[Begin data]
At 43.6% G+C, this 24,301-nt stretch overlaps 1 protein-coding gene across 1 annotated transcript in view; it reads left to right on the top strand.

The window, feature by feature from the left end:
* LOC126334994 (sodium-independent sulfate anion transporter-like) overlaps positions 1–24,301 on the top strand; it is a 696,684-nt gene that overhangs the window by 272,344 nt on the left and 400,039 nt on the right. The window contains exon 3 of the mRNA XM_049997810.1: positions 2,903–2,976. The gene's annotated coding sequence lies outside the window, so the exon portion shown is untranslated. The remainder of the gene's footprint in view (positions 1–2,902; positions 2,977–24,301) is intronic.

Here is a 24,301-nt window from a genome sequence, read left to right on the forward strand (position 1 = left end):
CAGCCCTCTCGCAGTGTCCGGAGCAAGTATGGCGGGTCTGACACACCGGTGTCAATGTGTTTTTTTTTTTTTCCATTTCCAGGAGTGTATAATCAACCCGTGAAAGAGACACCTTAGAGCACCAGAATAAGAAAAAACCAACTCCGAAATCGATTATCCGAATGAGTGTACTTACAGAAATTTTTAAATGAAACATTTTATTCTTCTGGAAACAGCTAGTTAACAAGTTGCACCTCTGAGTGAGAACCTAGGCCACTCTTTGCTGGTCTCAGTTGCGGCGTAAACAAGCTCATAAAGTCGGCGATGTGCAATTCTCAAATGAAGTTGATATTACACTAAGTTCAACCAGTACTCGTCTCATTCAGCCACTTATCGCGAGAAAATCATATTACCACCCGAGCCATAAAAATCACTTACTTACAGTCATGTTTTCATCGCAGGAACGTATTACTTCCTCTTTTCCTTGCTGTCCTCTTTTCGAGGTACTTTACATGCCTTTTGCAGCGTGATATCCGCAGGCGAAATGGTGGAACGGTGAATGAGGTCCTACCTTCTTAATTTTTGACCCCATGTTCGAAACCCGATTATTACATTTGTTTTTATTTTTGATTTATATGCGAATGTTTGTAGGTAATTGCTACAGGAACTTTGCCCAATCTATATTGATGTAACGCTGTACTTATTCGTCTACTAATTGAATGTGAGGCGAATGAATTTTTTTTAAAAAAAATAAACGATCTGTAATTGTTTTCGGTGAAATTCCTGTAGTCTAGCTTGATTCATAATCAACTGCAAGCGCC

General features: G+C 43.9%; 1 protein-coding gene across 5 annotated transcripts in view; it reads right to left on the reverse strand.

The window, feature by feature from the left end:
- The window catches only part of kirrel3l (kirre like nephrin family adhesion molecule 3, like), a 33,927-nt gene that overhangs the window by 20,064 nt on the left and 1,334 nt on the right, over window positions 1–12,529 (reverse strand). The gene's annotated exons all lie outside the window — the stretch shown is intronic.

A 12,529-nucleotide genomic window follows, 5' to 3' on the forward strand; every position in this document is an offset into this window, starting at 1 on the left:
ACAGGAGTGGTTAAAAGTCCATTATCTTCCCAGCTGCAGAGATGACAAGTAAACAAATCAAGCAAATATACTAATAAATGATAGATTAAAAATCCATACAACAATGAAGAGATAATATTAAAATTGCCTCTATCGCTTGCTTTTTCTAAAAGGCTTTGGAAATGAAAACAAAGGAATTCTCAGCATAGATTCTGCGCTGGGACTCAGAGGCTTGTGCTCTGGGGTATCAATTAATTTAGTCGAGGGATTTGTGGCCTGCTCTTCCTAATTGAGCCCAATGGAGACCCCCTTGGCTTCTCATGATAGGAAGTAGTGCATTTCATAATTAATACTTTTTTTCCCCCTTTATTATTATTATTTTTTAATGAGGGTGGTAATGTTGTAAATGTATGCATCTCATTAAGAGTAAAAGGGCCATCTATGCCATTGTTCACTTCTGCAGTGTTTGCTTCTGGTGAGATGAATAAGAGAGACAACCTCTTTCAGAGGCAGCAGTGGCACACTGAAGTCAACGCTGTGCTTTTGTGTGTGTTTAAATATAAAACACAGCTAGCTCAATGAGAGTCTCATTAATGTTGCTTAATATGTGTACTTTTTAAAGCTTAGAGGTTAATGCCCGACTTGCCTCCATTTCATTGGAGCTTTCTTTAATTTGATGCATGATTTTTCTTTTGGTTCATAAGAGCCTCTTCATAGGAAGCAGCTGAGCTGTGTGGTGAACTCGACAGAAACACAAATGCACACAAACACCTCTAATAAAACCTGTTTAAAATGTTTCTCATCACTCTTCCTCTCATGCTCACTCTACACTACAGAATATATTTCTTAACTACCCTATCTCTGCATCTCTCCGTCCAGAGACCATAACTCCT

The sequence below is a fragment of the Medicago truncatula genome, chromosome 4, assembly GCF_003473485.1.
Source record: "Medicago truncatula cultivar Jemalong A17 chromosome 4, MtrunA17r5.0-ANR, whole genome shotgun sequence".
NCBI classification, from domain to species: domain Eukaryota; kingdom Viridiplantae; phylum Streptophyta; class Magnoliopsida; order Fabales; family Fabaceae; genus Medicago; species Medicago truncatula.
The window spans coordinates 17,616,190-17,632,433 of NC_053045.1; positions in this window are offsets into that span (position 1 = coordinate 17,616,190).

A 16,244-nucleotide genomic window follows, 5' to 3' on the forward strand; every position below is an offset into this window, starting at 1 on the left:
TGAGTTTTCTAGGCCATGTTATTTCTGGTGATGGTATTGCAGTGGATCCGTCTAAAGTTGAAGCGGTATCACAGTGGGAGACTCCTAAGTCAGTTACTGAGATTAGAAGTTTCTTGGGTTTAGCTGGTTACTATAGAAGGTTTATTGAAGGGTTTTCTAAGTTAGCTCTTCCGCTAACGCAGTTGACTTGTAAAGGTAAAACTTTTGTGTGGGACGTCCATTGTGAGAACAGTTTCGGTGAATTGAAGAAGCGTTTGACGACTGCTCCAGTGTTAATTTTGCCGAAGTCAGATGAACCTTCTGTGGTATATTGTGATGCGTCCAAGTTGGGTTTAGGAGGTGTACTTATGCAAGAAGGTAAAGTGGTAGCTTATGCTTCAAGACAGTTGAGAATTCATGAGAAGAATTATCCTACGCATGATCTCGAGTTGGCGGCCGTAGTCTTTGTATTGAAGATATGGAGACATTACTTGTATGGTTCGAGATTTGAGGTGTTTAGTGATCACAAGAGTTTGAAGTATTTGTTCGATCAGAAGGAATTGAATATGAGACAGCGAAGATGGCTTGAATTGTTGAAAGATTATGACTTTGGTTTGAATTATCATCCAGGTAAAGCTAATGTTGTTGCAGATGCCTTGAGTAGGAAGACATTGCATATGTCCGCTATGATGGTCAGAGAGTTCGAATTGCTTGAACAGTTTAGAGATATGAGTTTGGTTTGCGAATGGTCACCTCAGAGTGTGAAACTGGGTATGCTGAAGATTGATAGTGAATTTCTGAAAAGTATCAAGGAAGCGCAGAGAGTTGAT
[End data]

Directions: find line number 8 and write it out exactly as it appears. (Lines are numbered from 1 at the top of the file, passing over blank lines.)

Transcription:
- The window catches only part of kirrel3l (kirre like nephrin family adhesion molecule 3, like), a 33,927-nt gene that overhangs the window by 20,064 nt on the left and 1,334 nt on the right, over window positions 1–12,529 (reverse strand). The gene's annotated exons all lie outside the window — the stretch shown is intronic.